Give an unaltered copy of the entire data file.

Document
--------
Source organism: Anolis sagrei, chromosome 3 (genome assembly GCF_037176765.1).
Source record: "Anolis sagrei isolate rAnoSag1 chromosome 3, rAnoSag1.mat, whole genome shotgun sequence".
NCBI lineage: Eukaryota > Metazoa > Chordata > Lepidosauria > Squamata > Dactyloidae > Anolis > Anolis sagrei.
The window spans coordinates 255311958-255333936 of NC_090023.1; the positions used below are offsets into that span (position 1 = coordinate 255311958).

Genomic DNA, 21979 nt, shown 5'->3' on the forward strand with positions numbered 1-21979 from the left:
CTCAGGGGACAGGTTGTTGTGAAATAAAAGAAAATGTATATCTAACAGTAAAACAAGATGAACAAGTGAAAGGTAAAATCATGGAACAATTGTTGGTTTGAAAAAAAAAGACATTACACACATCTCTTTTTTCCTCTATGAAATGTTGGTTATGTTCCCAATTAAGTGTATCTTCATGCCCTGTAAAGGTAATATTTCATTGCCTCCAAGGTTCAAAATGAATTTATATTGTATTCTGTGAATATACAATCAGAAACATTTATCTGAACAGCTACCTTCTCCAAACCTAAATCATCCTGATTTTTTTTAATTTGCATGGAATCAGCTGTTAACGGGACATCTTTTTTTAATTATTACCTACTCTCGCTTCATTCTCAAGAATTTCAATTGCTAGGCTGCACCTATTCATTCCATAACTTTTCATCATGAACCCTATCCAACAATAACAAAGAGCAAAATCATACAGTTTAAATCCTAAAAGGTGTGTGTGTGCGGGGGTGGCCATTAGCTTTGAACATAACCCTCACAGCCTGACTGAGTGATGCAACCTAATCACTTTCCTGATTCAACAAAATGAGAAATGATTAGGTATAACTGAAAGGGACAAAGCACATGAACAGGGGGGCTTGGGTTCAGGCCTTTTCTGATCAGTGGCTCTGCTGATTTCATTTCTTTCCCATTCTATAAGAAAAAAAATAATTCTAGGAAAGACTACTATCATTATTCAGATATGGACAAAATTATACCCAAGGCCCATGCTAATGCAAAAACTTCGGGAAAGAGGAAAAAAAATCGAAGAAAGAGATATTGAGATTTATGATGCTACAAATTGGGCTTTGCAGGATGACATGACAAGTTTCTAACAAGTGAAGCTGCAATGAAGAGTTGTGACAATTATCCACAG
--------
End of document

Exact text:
Source organism: Anolis sagrei, chromosome 3 (genome assembly GCF_037176765.1).
Source record: "Anolis sagrei isolate rAnoSag1 chromosome 3, rAnoSag1.mat, whole genome shotgun sequence".
NCBI lineage: Eukaryota > Metazoa > Chordata > Lepidosauria > Squamata > Dactyloidae > Anolis > Anolis sagrei.
The window spans coordinates 255311958-255333936 of NC_090023.1; the positions used below are offsets into that span (position 1 = coordinate 255311958).

Genomic DNA, 21979 nt, shown 5'->3' on the forward strand with positions numbered 1-21979 from the left:
CTCAGGGGACAGGTTGTTGTGAAATAAAAGAAAATGTATATCTAACAGTAAAACAAGATGAACAAGTGAAAGGTAAAATCATGGAACAATTGTTGGTTTGAAAAAAAAAGACATTACACACATCTCTTTTTTCCTCTATGAAATGTTGGTTATGTTCCCAATTAAGTGTATCTTCATGCCCTGTAAAGGTAATATTTCATTGCCTCCAAGGTTCAAAATGAATTTATATTGTATTCTGTGAATATACAATCAGAAACATTTATCTGAACAGCTACCTTCTCCAAACCTAAATCATCCTGATTTTTTTTAATTTGCATGGAATCAGCTGTTAACGGGACATCTTTTTTTAATTATTACCTACTCTCGCTTCATTCTCAAGAATTTCAATTGCTAGGCTGCACCTATTCATTCCATAACTTTTCATCATGAACCCTATCCAACAATAACAAAGAGCAAAATCATACAGTTTAAATCCTAAAAGGTGTGTGTGTGCGGGGGTGGCCATTAGCTTTGAACATAACCCTCACAGCCTGACTGAGTGATGCAACCTAATCACTTTCCTGATTCAACAAAATGAGAAATGATTAGGTATAACTGAAAGGGACAAAGCACATGAACAGGGGGGCTTGGGTTCAGGCCTTTTCTGATCAGTGGCTCTGCTGATTTCATTTCTTTCCCATTCTATAAGAAAAAAAATAATTCTAGGAAAGACTACTATCATTATTCAGATATGGACAAAATTATACCCAAGGCCCATGCTAATGCAAAAACTTCGGGAAAGAGGAAAAAAAATCGAAGAAAGAGATATTGAGATTTATGATGCTACAAATTGGGCTTTGCAGGATGACATGACAAGTTTCTAACAAGTGAAGCTGCAATGAAGAGTTGTGACAATTATCCACAG